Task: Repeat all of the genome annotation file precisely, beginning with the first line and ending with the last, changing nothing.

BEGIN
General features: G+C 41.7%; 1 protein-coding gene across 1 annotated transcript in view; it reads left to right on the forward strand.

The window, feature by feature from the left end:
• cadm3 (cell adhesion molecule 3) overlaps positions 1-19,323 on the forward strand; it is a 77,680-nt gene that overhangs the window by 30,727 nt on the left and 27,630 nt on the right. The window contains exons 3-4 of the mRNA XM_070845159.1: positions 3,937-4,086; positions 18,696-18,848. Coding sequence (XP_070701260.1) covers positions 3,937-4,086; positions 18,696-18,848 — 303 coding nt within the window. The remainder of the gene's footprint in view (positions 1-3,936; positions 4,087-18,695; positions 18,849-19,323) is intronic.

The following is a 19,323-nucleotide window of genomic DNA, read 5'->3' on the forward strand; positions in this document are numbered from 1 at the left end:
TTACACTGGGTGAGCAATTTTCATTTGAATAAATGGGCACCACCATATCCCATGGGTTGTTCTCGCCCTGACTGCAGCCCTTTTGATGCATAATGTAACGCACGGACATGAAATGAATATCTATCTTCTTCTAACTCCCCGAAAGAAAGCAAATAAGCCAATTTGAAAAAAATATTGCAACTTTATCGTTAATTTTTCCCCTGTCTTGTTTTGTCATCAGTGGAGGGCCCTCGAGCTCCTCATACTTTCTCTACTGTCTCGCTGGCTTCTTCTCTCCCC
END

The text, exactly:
General features: G+C 41.7%; 1 protein-coding gene across 1 annotated transcript in view; it reads left to right on the forward strand.

The window, feature by feature from the left end:
• cadm3 (cell adhesion molecule 3) overlaps positions 1-19,323 on the forward strand; it is a 77,680-nt gene that overhangs the window by 30,727 nt on the left and 27,630 nt on the right. The window contains exons 3-4 of the mRNA XM_070845159.1: positions 3,937-4,086; positions 18,696-18,848. Coding sequence (XP_070701260.1) covers positions 3,937-4,086; positions 18,696-18,848 — 303 coding nt within the window. The remainder of the gene's footprint in view (positions 1-3,936; positions 4,087-18,695; positions 18,849-19,323) is intronic.

The following is a 19,323-nucleotide window of genomic DNA, read 5'->3' on the forward strand; positions in this document are numbered from 1 at the left end:
TTACACTGGGTGAGCAATTTTCATTTGAATAAATGGGCACCACCATATCCCATGGGTTGTTCTCGCCCTGACTGCAGCCCTTTTGATGCATAATGTAACGCACGGACATGAAATGAATATCTATCTTCTTCTAACTCCCCGAAAGAAAGCAAATAAGCCAATTTGAAAAAAATATTGCAACTTTATCGTTAATTTTTCCCCTGTCTTGTTTTGTCATCAGTGGAGGGCCCTCGAGCTCCTCATACTTTCTCTACTGTCTCGCTGGCTTCTTCTCTCCCC